NEW DELHI: A wide range of advertisers are taking a more collaborative approach to innovation and marketing in India, as they seek to drive up sales in the fast-growing market.
Procter & Gamble, the FMCG giant, has placed a global emphasis on utilising the knowledge and skills of a broad network of suppliers, and this strategy is already benefitting its Indian operations.
For example, the owner of Tide and Pampers formed a tie-up with Appleton, a specialist in the paper industry, to develop its fabric softener range, with the results being applied in India and other markets.
"We found that Appleton had been utilising the 'fragrance burst' technology in the carbonless paper industry for the last 50 years," said Sumeet Vohra, director of marketing at P&G India.
"With this partnership was born perfume microcapsules in fabric enhancers at much lower costs."
Changing consumer habits, intensified competition and the rise of digital platforms have all encouraged the emergence of new models, he continued.
"The increase in the number of players, and hence the options to form ecosystems, have multiplied," said Vohra.
"For instance, mobile and digital companies didn't feature in the marketing set several years back, but are now strong pillars of the system."
ITC, the FMCG-to-agriculture group, has pioneered the e-Choupal initiative - which has 160 members, from brands to NGOs – and offers goods and services to farmers and shoppers in rural communities.
"To provide rural consumers access to complete services and solutions is like trawling in the deep sea. The transaction costs are high, therefore, an ecosystem approach is needed," said S Sivakumar, ITC's ceo.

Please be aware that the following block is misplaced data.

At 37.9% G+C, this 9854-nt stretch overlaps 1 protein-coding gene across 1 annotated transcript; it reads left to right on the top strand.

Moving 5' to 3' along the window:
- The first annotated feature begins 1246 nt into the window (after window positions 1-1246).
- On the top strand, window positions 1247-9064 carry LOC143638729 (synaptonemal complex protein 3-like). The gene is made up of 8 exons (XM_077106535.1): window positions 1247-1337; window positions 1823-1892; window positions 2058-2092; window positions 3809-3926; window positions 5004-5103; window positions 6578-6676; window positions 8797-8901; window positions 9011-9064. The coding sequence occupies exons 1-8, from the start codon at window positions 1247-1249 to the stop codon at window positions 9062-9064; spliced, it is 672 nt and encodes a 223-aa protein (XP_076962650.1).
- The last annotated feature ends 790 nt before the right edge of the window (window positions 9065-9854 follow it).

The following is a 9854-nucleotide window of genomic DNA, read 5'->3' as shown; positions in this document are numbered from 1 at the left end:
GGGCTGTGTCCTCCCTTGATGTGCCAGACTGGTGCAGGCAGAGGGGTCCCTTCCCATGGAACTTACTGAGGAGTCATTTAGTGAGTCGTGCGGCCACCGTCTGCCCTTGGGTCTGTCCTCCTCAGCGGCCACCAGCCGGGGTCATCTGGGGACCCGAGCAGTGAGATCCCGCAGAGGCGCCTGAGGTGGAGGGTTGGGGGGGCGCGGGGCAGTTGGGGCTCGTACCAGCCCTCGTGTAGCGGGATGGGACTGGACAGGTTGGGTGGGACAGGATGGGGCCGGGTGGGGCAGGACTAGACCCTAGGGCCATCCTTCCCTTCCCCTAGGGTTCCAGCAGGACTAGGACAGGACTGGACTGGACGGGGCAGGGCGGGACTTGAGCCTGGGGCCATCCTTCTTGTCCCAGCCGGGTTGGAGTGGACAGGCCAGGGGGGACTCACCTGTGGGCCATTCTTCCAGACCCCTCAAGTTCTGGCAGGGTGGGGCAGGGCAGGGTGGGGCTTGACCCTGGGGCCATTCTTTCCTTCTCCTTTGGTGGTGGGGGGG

Nokia, the telecoms giant, is one firm participating in this scheme, delivering real-time information on agricultural prices alongside educational resources and entertainment content for mobile phones.
"The partnerships depend on how much a brand influences the livelihood of the target audience," B V Natesh, head of emerging markets for Nokia India, said.
"All the players involved are ones who have a perceived need to be seen as a solution's player."
"It may not be an outright revenue model for them, but partners realise it's a huge consumer awareness programme for brands which the conventional media reach cannot give."
Prakash Bagri, the head of marketing at Intel, said these kinds of tactics can generate considerable advantages, but warned they provided challenges, too.
"It's a tough one for brands on how to monetise it. There are some models evolving but it depends on each segment," he stated.
Bagri further argued that the chip manufacturer had achieved the correct balance in the form of a tie-up with Staples, the office goods retailer.
"The programme is all about configuring the PC the way you want and it is then delivered to you. There is a vendor and an assembler doing it for you," he said.
Data sourced from Economic Times; additional content by Warc staff